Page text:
by Maren Meinhardt
Putting people on pedestals, beyond the reach and understanding of lesser mortals, does not help us understand them better. If, perhaps, we lose a hero, we may gain, in Humboldt, an extraordinary scientist who was affected by the extraordinary times he lived in.
SOURCE: NY Times
by Naomi Oreskes and Nicholas Stern
Economists greatly underestimate the price tag on harsher weather and higher seas. Why is that?
by Robyn Arianrhod
In this UN International Year of Indigenous Languages, here is the story of a pioneering linguist and ethnographer.
by Michael Ruse
And how we can find meaning in a "Darwinian existentialism.”
Life, death, and Sputnik.
SOURCE: BBC News
Their chosen names were influenced by an ever changing mix of language, culture and our understanding of chemistry.
SOURCE: HNN staff
Bob Filner, the embattled mayor of San Diego who faces allegations of sexual harassment and abuse, taught in the history department at San Diego State University for over twenty years before running for Congress in 1993. Filner, who was born in Pittsburgh, received his B.A., M.A., and Ph.D. at Cornell University in Ithaca, New York. His Ph.D. dissertation, entitled “Science and Politics in England, 1930-1945: The Social Relations of Science Movement,” was completed under the supervision of L. Pearce Williams in 1973. He was employed as a historian of science by San Diego State from 1970 until his election to Congress in 1993. HNN filed a public records request at SDSU for Filner's employment records, but we were informed that all employment files at that university are purged after ten years.
SOURCE: Darin Hayton's Blog
Darin Hayton is a historian of early modern science at Haverford College.
SOURCE: Scientific American
One of the best things about teaching at Stevens Institute of Technology, which I joined in 2005, is shooting the shit with distinguished historian of science James E. McClellan III. Jim has authored, co-authored or edited half a dozen books, including Science and Technology in World History: An Introduction, which he wrote with our late Stevens colleague Harold Dorn. The book, which won an award from the World History Association, serves as my textbook when I teach “History of Science and Technology.” Every time I read the book I learn something new, which perhaps means that I never read it carefully enough. Just kidding. I’ve learned more about the history of science from Jim than I like to admit....Horgan: To what extent can we learn about the emergence of modern science by focusing on pre-revolutionary France?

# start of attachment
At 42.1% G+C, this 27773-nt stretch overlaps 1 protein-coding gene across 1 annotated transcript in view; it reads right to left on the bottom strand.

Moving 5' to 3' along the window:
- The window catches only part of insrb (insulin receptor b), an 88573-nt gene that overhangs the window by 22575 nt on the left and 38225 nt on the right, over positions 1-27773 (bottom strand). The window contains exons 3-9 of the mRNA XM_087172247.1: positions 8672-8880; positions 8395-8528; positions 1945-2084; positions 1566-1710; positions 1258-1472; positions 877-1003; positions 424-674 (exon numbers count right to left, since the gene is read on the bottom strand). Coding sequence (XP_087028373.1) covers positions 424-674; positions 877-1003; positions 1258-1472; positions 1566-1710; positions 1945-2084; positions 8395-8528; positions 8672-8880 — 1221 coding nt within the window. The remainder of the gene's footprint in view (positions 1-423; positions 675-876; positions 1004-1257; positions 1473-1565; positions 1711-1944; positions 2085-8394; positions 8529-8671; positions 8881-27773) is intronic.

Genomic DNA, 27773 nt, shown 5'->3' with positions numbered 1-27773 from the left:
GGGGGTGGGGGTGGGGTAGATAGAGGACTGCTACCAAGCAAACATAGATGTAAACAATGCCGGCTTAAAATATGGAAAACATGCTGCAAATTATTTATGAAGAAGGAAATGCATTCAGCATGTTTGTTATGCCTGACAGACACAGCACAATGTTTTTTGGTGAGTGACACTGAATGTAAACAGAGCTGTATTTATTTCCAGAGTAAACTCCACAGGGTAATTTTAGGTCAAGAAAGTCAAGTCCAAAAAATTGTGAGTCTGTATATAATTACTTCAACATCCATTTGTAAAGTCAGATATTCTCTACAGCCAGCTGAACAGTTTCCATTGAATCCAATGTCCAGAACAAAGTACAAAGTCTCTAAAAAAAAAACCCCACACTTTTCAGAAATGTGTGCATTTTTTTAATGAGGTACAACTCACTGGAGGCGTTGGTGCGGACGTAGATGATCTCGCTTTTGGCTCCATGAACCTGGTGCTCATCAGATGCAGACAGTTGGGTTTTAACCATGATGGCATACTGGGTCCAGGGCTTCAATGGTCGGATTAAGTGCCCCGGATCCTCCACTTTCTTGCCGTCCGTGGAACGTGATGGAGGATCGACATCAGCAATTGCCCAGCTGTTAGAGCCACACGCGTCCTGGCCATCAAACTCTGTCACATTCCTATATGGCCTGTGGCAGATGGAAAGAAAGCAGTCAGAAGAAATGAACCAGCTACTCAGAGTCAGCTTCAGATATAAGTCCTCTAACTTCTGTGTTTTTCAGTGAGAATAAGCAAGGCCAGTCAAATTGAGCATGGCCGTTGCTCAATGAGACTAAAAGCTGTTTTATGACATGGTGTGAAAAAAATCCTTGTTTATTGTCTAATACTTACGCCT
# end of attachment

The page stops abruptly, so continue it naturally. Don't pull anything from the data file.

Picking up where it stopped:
TO our great peril, the scientific community has had little success in recent years influencing policy on global security. Perhaps this is because the best scientists today are not directly responsible for the very weapons that threaten our safety, and are therefore no longer the high priests of destruction, to be consulted as oracles as they were after World War II.
- A farm boy became a fearsome warrior at Iwo Jima. And he did it with a flamethrower.
- Plymouth Rock vandalized with red graffiti ahead of 400th anniversary of Mayflower landing
- The enslaved people who built and staffed the White House: An afterthought no more
- Truman and Coolidge go up, Jefferson and Jackson go down. How history remembers presidents
- George Steiner: The Last Viennese Jew
- Renowned presidential historian Doris Kearns Goodwin finally takes on George Washington
- Legal Historian Jed Shugerman Says William Barr's Actions Are "Remarkably Not Normal"
- Historian Ruth Ben-Ghiat Quoted in Washington Post Article on Trump's Quest to Rewrite History
- This one-of-a-kind conference celebrates the real people behind the Underground Railroad
- Zara Steiner, distinguished scholar of diplomatic history, dies at 91